Press Release: Miss Black America

August 7, 2021

July 21 - August 29, 2021

Artist Lavaughan Jenkins in the gallery

Artist Lavaughan Jenkins in the gallery


Abigail Ogilvy Gallery proudly presents its first solo exhibition by Boston- based painter Lavaughan Jenkins. The exhibition, titled Miss Black America, is a powerful message that honors women past and present, embraces Blackness to address the marginalization of a group that is underrepresented in visual spaces, and is a demonstration of Jenkins’ personal resilience as an artist. As his career has developed, Jenkins has experimented with dimensional space, texture, and color. Heavily influenced by fashion, the resulting body of work is an explosion of dynamic patterns used to explore the intersection of race, womanhood, and the Covid-19 pandemic. The exhibition is named after a song released in 1970 by musician and activist Curtis Mayfield, and still the lyrics remain just as relevant today. The paintings themselves capture both the chaos of the past year as well as the hope for the future.


Gazing at the expressionless female figures central to Jenkins’ compositions, it is impossible not to wonder, who are these subjects that are able to command so much attention, display so much individuality and yet remain anonymous? Previously, each figure was a specific woman in the artist’s life who had personally impacted him in some way. In his recent paintings, there is a shift towards portraying women he has not met but who are making history for us, a remembering of the lives lost in the #SayHerName movement and a celebration of those alive and still fighting. As Jenkins describes, “I wanted to make paintings about them, praise them, share how I felt reading their stories.” That said, his personal history has still played an important role in developing this series. Jenkins and his mother spent a large part of the last year reconnecting with his grandmother and hearing her stories before she passed in July of this year. Embedded in the artwork are those conversations.

Another noticeable shift in Jenkins’ work is the addition of cotton fields into the backgrounds of select paintings, alongside others layered with vibrant patterns inspired by the latest couture stylings of Gucci and Valentino. Jenkins’ artwork is deeply rooted in the history of fashion. He admires designers such as Virgil Abloh who brought t-shirts and sneakers to couture status, specifically in Black culture. “The t-shirt and sneakers was a uniform for me,” Jenkins reflects, “and Virgil [Abloh] put that into runways and museums – yet the idea originated in a cotton field.” The remaining patterns are an eruption of stripes, dots, leopard print, and more, intentionally mismatched because that was how he was feeling at the time. While bright colors can often be associated with happiness and optimism, the artist was more frequently reflecting on the darker moments of 2020 and channeling them into the patterns. With the backgrounds speaking so loudly, suddenly some of the emotional weight was removed from the figures and focused elsewhere.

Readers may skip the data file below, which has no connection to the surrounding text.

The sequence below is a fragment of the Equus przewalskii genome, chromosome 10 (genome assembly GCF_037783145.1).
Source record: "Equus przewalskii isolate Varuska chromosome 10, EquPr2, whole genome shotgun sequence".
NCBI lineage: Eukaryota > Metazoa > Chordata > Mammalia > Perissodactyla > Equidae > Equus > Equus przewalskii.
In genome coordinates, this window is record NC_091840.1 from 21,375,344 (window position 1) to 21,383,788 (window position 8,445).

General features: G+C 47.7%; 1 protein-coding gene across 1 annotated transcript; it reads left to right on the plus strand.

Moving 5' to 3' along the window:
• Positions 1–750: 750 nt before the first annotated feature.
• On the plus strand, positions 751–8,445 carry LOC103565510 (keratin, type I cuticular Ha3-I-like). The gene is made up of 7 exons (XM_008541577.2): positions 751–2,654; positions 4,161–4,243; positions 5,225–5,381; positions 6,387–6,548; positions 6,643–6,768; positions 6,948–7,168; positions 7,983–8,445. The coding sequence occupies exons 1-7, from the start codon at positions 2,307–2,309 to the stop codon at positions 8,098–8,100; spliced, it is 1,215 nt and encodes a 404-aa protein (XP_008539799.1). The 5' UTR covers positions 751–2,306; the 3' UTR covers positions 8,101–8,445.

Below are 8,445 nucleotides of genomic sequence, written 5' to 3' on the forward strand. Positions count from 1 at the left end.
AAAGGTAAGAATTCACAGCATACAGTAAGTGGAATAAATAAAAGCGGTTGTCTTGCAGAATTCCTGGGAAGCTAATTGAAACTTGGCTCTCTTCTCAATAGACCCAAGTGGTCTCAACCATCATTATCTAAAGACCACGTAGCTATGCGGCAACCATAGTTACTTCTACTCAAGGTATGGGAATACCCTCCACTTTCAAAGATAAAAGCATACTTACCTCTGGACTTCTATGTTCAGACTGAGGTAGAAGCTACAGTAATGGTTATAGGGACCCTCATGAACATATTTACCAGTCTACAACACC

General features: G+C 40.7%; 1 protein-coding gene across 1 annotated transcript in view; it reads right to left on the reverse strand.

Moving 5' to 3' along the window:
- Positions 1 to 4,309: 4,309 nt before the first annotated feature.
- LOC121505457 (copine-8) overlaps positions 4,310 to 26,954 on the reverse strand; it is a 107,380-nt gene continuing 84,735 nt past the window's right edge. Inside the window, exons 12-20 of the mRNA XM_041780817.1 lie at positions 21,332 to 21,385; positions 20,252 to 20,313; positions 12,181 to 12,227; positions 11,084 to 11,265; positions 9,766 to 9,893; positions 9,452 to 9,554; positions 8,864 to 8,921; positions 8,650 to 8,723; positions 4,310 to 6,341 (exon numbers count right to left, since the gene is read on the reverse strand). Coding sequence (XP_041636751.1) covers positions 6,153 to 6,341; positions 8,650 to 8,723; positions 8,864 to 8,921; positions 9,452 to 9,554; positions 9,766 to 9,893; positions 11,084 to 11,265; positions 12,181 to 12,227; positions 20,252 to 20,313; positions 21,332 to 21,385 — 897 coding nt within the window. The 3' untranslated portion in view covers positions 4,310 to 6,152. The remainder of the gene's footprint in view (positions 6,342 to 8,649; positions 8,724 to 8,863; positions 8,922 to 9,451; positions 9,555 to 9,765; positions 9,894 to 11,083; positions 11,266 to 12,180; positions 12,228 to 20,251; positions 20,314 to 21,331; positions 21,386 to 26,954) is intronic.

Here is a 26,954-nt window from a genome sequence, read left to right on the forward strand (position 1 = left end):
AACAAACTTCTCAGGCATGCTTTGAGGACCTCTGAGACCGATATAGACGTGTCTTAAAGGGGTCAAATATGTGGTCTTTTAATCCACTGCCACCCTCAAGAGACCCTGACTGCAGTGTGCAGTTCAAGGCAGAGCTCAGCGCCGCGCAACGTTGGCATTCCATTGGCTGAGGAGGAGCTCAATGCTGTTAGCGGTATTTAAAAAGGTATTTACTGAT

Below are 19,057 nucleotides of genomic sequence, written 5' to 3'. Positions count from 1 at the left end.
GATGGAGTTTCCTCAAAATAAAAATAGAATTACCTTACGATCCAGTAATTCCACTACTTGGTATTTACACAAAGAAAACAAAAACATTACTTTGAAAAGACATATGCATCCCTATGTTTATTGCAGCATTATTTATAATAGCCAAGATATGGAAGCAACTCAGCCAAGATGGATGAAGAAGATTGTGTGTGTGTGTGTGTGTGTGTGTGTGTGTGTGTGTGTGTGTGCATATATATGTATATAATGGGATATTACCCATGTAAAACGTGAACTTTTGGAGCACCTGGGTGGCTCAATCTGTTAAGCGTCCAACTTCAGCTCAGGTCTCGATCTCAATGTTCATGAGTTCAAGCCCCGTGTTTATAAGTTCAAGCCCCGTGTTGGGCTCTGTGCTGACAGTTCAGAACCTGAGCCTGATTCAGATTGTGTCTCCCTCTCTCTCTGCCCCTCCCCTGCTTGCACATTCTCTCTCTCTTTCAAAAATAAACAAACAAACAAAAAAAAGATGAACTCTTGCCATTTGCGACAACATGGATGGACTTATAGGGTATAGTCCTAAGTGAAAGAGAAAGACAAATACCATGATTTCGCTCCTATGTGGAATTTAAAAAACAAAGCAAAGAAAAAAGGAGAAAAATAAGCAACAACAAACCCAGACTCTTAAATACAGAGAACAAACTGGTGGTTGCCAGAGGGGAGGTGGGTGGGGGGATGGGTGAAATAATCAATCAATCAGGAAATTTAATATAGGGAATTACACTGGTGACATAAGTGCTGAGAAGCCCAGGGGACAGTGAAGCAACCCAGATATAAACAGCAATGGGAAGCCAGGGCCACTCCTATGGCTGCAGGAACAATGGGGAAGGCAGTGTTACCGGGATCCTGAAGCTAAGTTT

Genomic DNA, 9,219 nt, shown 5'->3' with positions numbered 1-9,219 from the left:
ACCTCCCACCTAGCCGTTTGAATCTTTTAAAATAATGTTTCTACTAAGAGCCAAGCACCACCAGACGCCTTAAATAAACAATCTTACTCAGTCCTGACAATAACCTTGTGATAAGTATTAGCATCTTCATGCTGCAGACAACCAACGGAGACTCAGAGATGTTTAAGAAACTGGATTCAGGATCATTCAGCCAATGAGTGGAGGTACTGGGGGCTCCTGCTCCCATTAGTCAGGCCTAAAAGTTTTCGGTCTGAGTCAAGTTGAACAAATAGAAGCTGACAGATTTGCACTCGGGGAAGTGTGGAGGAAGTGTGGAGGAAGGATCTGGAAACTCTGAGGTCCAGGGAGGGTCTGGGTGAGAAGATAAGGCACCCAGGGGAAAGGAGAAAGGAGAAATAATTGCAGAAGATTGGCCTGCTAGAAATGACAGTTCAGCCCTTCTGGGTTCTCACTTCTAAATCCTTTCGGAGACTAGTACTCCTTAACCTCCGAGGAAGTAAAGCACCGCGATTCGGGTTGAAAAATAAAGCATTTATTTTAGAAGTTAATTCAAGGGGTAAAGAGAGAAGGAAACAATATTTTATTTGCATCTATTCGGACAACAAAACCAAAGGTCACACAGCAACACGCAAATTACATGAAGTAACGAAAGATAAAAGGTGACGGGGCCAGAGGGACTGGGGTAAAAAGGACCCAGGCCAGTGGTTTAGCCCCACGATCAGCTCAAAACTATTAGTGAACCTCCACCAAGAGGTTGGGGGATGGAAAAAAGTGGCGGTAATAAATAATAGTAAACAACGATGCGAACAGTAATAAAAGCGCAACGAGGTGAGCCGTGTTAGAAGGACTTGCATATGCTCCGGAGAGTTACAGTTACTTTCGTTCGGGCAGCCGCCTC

Lavaughan Jenkins, Hold us together (cotton field), 2021. Oil paint on paper. 30 x 22 in.

Lavaughan Jenkins, Hold us together (cotton field), 2021. Oil paint on paper. 30 x 22 in.


This body of work served as a way for Jenkins to navigate the triumph, celebration, mourning, anger, and every important emotion felt this past year. He embraces the importance of allowing oneself to acknowledge it all. As we celebrate these women, we also come to terms with the hard work that still needs to happen.


Lavaughan Jenkins is a painter, printmaker, and sculptor. He was raised in Pensacola, Florida and currently creates his work in Boston, MA. He received a BFA from the Massachusetts College of Art and Design in 2005. Since that time, Jenkins has become a recipient of the 2019 James and Audrey Foster Prize awarded annually by the Institute of Contemporary Art / Boston. In 2016, he was named Emerging Artist of the year at Kingston Gallery in Boston, MA, Jenkins is a recipient of the 2015 Blanche E. Colman Award and in 2002 received the Rob Moore Grant in Painting. He has exhibited his work most recently at venues such as Abigail Ogilvy Gallery (Boston), The Painting Center (NY), Suffolk University Gallery (Boston), and Oasis Gallery (Beijing). Jenkins donates annually to the Massachusetts College of Art and Design Auction which supports student scholarships.

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Abigail Ogilvy

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